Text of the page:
This time last week, Permira’s man responsible for its ProSiebenSat.1 investment, Joerg Rockenhaeuser, said the German commercial broadcaster wasn’t up for sale “today or tomorrow”. As readers will fully understand, this doesn’t mean that ‘next week’ a ‘For Sale’ sign won’t appear over the asset.
Perhaps helping galvanise thoughts will be a report from investment bankers Morgan Stanley on June 10, which talks of Pro7 as being “the most attractive broadcaster going into the Q2 [results season].”
The bank’s report says German broadcasting is “stabilising” and while media buyers are staying cautious on back-end-of-the-year budgets, they have not witnessed any new rounds of budget cuts since March/April. The bank sees Q2 results as being ‘flattish’ and similar numbers extending into Q3. But [media buyers and] agencies “think Pro7 will gain share from RTL in 2011 thanks to a more flexible sales model that is allowing media buyers to more easily meet their clients’ financial targets.”
“Agencies are hoping for fresh money to come through in the last four months of the year, however they have not received any signal yet from their clients suggesting that they intend to increase budgets in H2. To describe the current outlook, our contacts used expressions like “not very interesting”, “still wondering”, “no trend”, “not a good year”. Overall, based on current visibility, they forecast TV adspend flat to down minus five per cent for the full year 2011.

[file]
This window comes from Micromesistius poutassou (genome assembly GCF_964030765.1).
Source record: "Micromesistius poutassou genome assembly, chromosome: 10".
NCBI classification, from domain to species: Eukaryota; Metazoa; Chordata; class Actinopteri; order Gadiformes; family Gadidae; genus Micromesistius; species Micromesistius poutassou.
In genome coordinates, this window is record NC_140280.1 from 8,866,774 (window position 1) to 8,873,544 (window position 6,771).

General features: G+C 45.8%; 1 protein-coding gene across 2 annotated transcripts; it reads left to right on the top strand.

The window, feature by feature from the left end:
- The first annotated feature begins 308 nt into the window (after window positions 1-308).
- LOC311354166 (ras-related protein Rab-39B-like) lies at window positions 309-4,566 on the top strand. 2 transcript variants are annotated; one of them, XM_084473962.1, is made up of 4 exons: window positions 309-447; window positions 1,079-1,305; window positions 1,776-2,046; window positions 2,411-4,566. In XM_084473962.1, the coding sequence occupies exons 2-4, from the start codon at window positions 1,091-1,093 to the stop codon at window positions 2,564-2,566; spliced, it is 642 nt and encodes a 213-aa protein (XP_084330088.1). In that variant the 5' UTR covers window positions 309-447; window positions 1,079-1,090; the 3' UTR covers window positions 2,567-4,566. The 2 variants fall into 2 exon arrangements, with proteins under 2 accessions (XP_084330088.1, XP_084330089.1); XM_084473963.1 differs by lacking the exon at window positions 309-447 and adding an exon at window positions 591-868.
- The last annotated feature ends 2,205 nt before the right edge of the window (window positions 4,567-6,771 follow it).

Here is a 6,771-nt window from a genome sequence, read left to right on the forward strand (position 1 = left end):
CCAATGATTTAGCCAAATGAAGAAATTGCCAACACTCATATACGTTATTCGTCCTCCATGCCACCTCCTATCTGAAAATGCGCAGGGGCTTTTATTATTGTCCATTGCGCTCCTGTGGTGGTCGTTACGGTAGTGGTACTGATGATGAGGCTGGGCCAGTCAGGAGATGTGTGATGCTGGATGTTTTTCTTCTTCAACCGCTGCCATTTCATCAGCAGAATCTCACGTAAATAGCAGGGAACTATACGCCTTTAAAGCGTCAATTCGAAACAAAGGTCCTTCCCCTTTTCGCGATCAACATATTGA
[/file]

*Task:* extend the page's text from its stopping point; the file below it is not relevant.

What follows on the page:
However, despite this gloomy picture, the bank states that Pro7 is expected to outperform arch-rival RTL in 2011. “Arguably, the most interesting element which came out of our discussion with media buyers was their strong conviction that Pro7 would take share from RTL this year. Our contacts explained that Pro7’s commercial policy is highly flexible and offers attractive discounts and free space. This is all the more crucial that most agencies have locked-in their clients, especially the large ones, with contracts based on guaranteed yields. In lean times, flexibility and rebates will thus help the agencies deliver their clients the return they promised them. Agencies seem less pleased with RTL’s policy which they describe as more inflexible, offering media buyers less free spots and rebates.”